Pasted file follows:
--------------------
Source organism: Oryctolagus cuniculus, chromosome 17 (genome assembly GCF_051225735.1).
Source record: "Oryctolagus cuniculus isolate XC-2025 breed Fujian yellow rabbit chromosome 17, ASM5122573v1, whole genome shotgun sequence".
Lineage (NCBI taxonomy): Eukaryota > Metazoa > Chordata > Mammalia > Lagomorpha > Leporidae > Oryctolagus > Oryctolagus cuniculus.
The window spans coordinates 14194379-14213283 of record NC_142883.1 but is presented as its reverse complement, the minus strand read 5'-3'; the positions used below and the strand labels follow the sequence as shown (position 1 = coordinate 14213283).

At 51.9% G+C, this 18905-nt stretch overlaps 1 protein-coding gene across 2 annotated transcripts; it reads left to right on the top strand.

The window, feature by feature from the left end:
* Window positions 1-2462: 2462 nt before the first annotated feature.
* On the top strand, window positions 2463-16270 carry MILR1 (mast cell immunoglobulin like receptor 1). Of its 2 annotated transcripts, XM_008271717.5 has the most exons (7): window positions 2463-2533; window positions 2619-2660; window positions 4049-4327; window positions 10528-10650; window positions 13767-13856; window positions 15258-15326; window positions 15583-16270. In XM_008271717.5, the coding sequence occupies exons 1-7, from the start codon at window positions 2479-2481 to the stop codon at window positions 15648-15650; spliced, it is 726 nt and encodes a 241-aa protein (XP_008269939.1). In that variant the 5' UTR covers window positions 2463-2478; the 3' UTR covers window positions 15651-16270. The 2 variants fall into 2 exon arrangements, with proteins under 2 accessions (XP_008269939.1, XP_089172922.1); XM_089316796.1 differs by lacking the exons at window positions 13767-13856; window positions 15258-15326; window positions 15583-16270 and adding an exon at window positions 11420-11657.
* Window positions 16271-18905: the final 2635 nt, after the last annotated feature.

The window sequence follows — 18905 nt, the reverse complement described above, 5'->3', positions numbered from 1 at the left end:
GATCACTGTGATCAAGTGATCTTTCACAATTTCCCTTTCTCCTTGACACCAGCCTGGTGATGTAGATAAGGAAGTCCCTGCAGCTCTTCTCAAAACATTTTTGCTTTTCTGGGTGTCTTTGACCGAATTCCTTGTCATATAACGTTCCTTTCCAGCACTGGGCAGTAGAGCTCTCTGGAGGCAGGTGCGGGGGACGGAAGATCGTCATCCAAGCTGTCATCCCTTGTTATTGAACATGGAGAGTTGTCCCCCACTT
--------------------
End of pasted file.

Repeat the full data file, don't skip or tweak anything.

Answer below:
Source organism: Oryctolagus cuniculus, chromosome 17 (genome assembly GCF_051225735.1).
Source record: "Oryctolagus cuniculus isolate XC-2025 breed Fujian yellow rabbit chromosome 17, ASM5122573v1, whole genome shotgun sequence".
Lineage (NCBI taxonomy): Eukaryota > Metazoa > Chordata > Mammalia > Lagomorpha > Leporidae > Oryctolagus > Oryctolagus cuniculus.
The window spans coordinates 14194379-14213283 of record NC_142883.1 but is presented as its reverse complement, the minus strand read 5'-3'; the positions used below and the strand labels follow the sequence as shown (position 1 = coordinate 14213283).

At 51.9% G+C, this 18905-nt stretch overlaps 1 protein-coding gene across 2 annotated transcripts; it reads left to right on the top strand.

The window, feature by feature from the left end:
* Window positions 1-2462: 2462 nt before the first annotated feature.
* On the top strand, window positions 2463-16270 carry MILR1 (mast cell immunoglobulin like receptor 1). Of its 2 annotated transcripts, XM_008271717.5 has the most exons (7): window positions 2463-2533; window positions 2619-2660; window positions 4049-4327; window positions 10528-10650; window positions 13767-13856; window positions 15258-15326; window positions 15583-16270. In XM_008271717.5, the coding sequence occupies exons 1-7, from the start codon at window positions 2479-2481 to the stop codon at window positions 15648-15650; spliced, it is 726 nt and encodes a 241-aa protein (XP_008269939.1). In that variant the 5' UTR covers window positions 2463-2478; the 3' UTR covers window positions 15651-16270. The 2 variants fall into 2 exon arrangements, with proteins under 2 accessions (XP_008269939.1, XP_089172922.1); XM_089316796.1 differs by lacking the exons at window positions 13767-13856; window positions 15258-15326; window positions 15583-16270 and adding an exon at window positions 11420-11657.
* Window positions 16271-18905: the final 2635 nt, after the last annotated feature.

The window sequence follows — 18905 nt, the reverse complement described above, 5'->3', positions numbered from 1 at the left end:
GATCACTGTGATCAAGTGATCTTTCACAATTTCCCTTTCTCCTTGACACCAGCCTGGTGATGTAGATAAGGAAGTCCCTGCAGCTCTTCTCAAAACATTTTTGCTTTTCTGGGTGTCTTTGACCGAATTCCTTGTCATATAACGTTCCTTTCCAGCACTGGGCAGTAGAGCTCTCTGGAGGCAGGTGCGGGGGACGGAAGATCGTCATCCAAGCTGTCATCCCTTGTTATTGAACATGGAGAGTTGTCCCCCACTT